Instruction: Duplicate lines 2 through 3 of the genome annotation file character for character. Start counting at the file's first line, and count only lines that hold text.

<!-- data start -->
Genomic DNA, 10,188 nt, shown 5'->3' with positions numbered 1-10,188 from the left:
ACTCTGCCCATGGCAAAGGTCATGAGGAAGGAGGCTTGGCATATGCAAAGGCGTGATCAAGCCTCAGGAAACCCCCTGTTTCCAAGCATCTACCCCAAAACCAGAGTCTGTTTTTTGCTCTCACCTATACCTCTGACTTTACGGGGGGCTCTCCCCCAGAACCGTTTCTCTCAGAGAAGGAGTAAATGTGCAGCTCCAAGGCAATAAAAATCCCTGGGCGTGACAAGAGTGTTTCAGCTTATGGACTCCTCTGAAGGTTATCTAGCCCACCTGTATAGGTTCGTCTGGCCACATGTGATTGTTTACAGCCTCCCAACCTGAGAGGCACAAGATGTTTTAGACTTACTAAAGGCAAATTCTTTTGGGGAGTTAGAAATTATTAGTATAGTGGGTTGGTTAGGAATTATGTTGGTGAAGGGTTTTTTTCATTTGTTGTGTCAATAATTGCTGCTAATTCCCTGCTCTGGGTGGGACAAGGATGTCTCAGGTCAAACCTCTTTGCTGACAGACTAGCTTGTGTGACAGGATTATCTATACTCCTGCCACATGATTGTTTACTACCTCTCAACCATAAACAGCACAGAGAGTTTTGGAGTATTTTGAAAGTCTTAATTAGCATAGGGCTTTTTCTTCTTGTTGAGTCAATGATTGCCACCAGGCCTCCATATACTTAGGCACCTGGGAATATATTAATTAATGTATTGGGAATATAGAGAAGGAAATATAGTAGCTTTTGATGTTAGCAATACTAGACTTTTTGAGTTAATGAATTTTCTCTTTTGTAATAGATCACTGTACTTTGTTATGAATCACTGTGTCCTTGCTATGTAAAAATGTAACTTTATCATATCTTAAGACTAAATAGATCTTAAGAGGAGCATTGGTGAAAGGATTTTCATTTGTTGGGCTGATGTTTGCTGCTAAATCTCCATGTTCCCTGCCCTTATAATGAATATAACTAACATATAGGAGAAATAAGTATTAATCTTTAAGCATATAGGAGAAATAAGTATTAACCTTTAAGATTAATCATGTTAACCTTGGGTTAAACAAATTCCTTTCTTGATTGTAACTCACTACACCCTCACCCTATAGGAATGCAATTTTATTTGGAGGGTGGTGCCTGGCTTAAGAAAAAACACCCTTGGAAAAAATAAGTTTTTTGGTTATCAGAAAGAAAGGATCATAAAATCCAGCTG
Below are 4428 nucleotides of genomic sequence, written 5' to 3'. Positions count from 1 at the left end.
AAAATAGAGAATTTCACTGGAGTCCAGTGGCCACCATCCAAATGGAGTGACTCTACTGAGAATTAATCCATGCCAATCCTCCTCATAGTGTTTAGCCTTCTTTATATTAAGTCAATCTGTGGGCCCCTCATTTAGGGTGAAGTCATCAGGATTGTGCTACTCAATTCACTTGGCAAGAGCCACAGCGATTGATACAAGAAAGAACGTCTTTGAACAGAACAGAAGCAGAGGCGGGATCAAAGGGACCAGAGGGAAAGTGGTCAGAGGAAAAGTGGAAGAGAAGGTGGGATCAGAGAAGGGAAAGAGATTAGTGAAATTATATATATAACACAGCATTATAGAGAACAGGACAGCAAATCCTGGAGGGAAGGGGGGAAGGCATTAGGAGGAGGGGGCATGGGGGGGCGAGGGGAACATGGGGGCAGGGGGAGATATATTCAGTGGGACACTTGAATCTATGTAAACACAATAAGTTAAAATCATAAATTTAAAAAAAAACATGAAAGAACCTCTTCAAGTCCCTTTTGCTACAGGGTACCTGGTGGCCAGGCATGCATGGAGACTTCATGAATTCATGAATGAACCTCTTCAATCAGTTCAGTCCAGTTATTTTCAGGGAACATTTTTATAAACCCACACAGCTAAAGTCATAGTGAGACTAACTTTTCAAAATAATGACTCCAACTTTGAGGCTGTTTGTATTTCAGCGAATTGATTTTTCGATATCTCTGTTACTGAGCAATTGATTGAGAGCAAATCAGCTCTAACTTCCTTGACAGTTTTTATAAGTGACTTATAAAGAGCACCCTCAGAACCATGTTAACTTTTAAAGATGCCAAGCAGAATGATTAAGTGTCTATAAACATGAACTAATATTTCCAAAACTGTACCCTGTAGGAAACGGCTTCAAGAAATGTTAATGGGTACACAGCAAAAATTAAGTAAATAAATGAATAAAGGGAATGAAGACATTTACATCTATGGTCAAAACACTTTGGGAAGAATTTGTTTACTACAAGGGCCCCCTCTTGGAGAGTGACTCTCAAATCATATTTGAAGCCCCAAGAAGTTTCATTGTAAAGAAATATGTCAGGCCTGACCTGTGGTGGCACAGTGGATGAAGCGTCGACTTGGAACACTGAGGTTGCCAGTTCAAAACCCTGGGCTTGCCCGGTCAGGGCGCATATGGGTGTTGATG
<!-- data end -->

ACTCTGCCCATGGCAAAGGTCATGAGGAAGGAGGCTTGGCATATGCAAAGGCGTGATCAAGCCTCAGGAAACCCCCTGTTTCCAAGCATCTACCCCAAAACCAGAGTCTGTTTTTTGCTCTCACCTATACCTCTGACTTTACGGGGGGCTCTCCCCCAGAACCGTTTCTCTCAGAGAAGGAGTAAATGTGCAGCTCCAAGGCAATAAAAATCCCTGGGCGTGACAAGAGTGTTTCAGCTTATGGACTCCTCTGAAGGTTATCTAGCCCACCTGTATAGGTTCGTCTGGCCACATGTGATTGTTTACAGCCTCCCAACCTGAGAGGCACAAGATGTTTTAGACTTACTAAAGGCAAATTCTTTTGGGGAGTTAGAAATTATTAGTATAGTGGGTTGGTTAGGAATTATGTTGGTGAAGGGTTTTTTTCATTTGTTGTGTCAATAATTGCTGCTAATTCCCTGCTCTGGGTGGGACAAGGATGTCTCAGGTCAAACCTCTTTGCTGACAGACTAGCTTGTGTGACAGGATTATCTATACTCCTGCCACATGATTGTTTACTACCTCTCAACCATAAACAGCACAGAGAGTTTTGGAGTATTTTGAAAGTCTTAATTAGCATAGGGCTTTTTCTTCTTGTTGAGTCAATGATTGCCACCAGGCCTCCATATACTTAGGCACCTGGGAATATATTAATTAATGTATTGGGAATATAGAGAAGGAAATATAGTAGCTTTTGATGTTAGCAATACTAGACTTTTTGAGTTAATGAATTTTCTCTTTTGTAATAGATCACTGTACTTTGTTATGAATCACTGTGTCCTTGCTATGTAAAAATGTAACTTTATCATATCTTAAGACTAAATAGATCTTAAGAGGAGCATTGGTGAAAGGATTTTCATTTGTTGGGCTGATGTTTGCTGCTAAATCTCCATGTTCCCTGCCCTTATAATGAATATAACTAACATATAGGAGAAATAAGTATTAATCTTTAAGCATATAGGAGAAATAAGTATTAACCTTTAAGATTAATCATGTTAACCTTGGGTTAAACAAATTCCTTTCTTGATTGTAACTCACTACACCCTCACCCTATAGGAATGCAATTTTATTTGGAGGGTGGTGCCTGGCTTAAGAAAAAACACCCTTGGAAAAAATAAGTTTTTTGGTTATCAGAAAGAAAGGATCATAAAATCCAGCTG
Below are 4428 nucleotides of genomic sequence, written 5' to 3'. Positions count from 1 at the left end.